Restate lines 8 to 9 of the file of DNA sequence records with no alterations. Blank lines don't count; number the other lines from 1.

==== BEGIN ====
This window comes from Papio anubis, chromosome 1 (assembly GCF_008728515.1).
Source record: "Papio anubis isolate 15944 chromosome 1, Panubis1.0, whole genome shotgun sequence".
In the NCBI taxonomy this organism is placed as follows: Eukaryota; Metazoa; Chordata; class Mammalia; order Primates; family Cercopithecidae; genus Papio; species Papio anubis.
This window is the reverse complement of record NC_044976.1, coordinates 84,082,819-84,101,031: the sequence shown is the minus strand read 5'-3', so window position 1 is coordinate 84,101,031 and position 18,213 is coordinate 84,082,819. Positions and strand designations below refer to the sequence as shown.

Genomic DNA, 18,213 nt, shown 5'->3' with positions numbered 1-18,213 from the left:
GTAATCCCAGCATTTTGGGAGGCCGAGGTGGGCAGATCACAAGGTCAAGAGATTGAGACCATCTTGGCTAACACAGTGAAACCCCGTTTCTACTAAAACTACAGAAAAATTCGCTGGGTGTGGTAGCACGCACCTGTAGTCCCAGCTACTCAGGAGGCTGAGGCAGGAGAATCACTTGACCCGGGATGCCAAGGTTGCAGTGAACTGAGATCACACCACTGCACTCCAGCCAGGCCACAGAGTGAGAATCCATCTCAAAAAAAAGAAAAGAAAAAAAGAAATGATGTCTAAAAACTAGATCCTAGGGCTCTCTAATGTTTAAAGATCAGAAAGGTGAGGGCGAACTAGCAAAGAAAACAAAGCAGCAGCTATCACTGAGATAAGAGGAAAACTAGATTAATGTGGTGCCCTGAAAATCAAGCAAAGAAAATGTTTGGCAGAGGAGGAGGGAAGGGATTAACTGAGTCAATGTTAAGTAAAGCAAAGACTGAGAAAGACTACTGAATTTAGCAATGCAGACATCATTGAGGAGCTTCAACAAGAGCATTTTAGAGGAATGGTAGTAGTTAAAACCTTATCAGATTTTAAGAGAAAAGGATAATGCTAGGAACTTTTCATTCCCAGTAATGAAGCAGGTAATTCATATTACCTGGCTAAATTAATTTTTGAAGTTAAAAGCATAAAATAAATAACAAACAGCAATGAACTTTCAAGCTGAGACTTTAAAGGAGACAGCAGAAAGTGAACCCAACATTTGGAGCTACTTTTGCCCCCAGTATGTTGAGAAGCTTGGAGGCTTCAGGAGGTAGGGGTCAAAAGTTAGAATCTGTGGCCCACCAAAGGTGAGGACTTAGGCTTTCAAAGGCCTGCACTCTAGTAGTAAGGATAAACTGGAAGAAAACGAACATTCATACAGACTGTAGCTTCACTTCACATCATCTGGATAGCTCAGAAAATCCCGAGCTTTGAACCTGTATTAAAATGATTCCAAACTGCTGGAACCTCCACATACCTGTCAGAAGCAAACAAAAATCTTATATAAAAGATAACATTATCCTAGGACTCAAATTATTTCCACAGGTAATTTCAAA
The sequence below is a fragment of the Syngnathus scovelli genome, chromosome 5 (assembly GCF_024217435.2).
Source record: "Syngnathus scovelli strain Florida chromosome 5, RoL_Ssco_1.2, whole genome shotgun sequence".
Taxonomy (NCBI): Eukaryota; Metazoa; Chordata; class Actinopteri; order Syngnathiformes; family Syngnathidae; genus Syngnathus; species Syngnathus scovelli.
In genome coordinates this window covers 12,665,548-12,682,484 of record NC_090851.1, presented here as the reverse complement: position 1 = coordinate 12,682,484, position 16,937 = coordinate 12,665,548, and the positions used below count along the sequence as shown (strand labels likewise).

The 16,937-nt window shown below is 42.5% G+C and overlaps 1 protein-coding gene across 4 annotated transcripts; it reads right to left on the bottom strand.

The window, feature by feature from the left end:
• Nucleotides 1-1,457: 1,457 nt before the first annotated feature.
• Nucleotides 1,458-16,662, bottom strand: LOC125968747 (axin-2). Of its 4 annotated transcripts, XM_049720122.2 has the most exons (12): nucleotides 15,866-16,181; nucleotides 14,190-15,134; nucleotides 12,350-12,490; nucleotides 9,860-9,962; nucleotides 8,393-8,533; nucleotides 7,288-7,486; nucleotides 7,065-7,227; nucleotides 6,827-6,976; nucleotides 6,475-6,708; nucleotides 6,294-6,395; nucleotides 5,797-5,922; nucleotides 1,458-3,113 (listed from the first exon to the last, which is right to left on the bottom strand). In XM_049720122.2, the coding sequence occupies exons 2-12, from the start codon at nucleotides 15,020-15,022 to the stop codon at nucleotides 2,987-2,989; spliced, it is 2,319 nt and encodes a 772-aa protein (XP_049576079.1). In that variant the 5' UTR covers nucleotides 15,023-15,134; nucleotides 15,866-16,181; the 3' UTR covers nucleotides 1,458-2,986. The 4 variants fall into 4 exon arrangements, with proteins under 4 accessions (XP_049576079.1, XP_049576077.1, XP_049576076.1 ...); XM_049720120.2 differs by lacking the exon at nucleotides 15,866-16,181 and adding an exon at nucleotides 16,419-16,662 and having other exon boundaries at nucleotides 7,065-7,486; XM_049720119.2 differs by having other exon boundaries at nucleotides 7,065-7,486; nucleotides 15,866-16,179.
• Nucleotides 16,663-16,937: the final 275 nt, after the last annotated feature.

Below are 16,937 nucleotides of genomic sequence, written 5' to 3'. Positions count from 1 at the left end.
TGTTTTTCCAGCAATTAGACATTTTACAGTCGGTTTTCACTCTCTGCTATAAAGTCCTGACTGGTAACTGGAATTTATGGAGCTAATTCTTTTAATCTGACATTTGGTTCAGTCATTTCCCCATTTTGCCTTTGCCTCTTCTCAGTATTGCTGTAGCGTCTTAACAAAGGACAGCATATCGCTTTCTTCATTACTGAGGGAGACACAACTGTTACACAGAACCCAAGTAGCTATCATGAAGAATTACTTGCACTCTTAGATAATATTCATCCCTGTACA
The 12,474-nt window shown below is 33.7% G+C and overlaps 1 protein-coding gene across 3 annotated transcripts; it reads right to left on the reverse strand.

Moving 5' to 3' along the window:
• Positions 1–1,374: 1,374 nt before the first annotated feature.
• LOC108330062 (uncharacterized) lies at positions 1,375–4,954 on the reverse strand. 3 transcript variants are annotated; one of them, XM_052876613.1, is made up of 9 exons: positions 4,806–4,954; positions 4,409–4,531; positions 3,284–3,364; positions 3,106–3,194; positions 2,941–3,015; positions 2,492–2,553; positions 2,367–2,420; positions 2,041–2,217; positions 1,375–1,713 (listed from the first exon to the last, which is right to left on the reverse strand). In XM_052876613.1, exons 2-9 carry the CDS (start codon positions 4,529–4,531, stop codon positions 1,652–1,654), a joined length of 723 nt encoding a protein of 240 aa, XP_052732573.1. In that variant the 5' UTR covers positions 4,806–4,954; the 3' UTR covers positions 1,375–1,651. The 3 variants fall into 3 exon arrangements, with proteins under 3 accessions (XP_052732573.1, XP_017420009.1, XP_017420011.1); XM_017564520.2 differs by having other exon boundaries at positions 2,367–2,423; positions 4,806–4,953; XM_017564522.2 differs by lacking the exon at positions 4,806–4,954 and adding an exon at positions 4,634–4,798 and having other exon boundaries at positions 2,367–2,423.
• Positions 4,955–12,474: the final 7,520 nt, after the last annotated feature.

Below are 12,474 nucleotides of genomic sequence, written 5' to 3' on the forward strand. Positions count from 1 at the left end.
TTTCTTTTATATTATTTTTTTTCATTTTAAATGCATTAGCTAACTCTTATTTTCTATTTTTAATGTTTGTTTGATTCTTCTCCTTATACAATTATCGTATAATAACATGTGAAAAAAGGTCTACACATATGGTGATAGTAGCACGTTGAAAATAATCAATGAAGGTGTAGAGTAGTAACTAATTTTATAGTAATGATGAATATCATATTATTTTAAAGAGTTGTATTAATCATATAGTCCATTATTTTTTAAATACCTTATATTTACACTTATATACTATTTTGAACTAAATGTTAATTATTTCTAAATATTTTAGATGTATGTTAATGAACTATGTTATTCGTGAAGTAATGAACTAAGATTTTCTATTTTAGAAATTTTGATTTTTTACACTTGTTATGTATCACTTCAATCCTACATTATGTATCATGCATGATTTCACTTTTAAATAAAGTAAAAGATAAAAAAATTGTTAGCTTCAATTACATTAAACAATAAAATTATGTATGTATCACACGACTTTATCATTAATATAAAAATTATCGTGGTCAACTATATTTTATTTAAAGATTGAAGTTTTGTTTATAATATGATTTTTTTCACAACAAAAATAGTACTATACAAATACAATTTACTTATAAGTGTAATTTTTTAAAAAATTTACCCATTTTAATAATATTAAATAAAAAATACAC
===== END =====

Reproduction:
Source record: "Syngnathus scovelli strain Florida chromosome 5, RoL_Ssco_1.2, whole genome shotgun sequence".
Taxonomy (NCBI): Eukaryota; Metazoa; Chordata; class Actinopteri; order Syngnathiformes; family Syngnathidae; genus Syngnathus; species Syngnathus scovelli.